Liverpool manager Brendan Rodgers has warned Louis van Gaal to expect a tough time in his first season in the Premier League, insisting Manchester United may find it difficult to achieve success in the Dutchman's early days at Old Trafford.
David McDonnell of the Mirror reported on the Northern Irishman's words about Van Gaal after his team were defeated by United in the International Champions Cup final, in Miami.
Rodgers said, per McDonnell:
I think what he’ll find is the competition in this league will be different to any other league that he’s worked in. In a lot of the other leagues, there are one or two teams and those are the teams that are expected to win.
This is a league where the top team plays the bottom team and on any given day you can lose. You don’t get that a lot in the other leagues. I think the competition will probably take him by (surprise), and that’s from foreign managers I have spoken to over the years.
101 Great Goals highlighted the headlines created by Rodgers' comments:
Van Gaal has led United through a highly successful pre-season campaign. The Red Devils return home undefeated, having beaten Liverpool and Real Madrid 3-1 in the process.
LvG's team toppled Liverpool on Monday after a strong second-half display pegged back Rodgers' side.
The Liverpool boss responded with a warning for his United counterpart, prompting the following reaction from Bleacher Report's Paul Ansorge and Sabotage Times' Paul Gunning:
I tend to stay away from inter club nonsense for the most part, but Rodgers saying the premier league will surprise Van Gaal is amazing.— Paul (@UtdRantcast) August 5, 2014
I bet Van Gaal, who's won titles in Spain, Germany and Holland, pays close attention to Brendan Rodgers, who's won titles, erm... nowhere.— pauliegunn (@PaulGunning1) August 5, 2014
Rodgers' comments, in reference to Van Gaal, can be interpreted in two ways:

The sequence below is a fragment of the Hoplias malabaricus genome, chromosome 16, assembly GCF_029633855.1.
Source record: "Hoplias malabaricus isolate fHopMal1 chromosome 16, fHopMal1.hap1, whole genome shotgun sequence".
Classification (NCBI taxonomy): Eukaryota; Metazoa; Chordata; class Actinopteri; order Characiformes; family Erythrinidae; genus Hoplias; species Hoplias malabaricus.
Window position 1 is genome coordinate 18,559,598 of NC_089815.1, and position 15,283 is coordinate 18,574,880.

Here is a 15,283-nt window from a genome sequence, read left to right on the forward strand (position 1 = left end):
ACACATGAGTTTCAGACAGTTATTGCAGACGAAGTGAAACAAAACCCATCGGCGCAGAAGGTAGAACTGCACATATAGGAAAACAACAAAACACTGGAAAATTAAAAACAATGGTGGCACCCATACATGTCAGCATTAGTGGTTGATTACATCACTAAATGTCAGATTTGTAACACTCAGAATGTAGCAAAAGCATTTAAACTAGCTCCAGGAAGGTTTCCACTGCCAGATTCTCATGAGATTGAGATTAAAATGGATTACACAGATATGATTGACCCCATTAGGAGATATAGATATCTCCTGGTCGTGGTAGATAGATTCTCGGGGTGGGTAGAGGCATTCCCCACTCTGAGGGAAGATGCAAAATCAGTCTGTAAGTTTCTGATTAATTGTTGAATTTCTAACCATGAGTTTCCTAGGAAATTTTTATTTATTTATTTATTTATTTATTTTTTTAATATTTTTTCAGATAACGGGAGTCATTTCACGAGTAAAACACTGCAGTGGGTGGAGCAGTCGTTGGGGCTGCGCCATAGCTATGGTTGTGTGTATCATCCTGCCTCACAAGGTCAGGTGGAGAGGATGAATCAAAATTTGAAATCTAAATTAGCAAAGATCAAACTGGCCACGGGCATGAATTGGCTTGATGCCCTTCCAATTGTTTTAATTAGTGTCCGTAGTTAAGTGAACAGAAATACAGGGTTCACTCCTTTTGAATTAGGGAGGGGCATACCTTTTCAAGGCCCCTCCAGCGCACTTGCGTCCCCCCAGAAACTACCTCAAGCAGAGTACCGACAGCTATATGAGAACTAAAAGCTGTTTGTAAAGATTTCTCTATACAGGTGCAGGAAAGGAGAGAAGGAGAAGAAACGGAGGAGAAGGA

Firstly, he is absolutely correct that LvG is entering a league where the competition is at its fiercest, in world football. Top managers have come to the English league before and failed because of the sheer force of nature from the competition.
Van Gaal has succeeded in Germany and Spain, where title challenges largely become two-horse races. Heading into the new Premier League campaign, it's fair to say any one of five or six teams could top the table.
Navigating a full season at an optimum is almost impossible in the Premier League and Van Gaal may find life difficult as he tries to revive United's fortunes without dropping points.
However, Rodgers may also feel slightly threatened as he looks to match Liverpool's performance of last year without his talisman Luis Suarez.
Liverpool looked strong against United in the first 45 minutes of their ICC final but faded in the second half as Van Gaal tactically turned the screw on the Merseysiders.
Liverpool's lack of firepower was evident in the match and it is easy to surmise that they will not score in the volume of 2013-14.
Last year, Rodgers' team hit a staggering 101 goals in their league campaign, per Squawka, but also conceded 50 times—a defensive record that was worse than Crystal Palace and seventh-place United.
If Rodgers cannot replace the efforts of Suarez, it could be a very tough season for the Reds as they look to emulate a performance without their world-class star, and with the additional burden of Champions League football on their back.
But this is indeed Van Gaal's biggest challenge of his career. He has already shown that he can get United playing in a controlled and progressive manner, and the team looks nothing like it did under David Moyes.
However, as Rodgers said, there are no easy games in the Premier League, and this might catch out the Dutchman as he tries to introduce a balanced tactical approach.
Who will be more successful in 2014-15?
Ultimately, Van Gaal will be judged on United's final league position in the coming season, and with the Red Devils still to add any world-class talent to their squad during the transfer window, they may take time to climb the league.
But Van Gaal is meticulous in his planning, and the Netherlands' recent World Cup campaign is proof he knows how to deconstruct opponents, even when he is unable to play his favoured attacking formation of 4-3-3.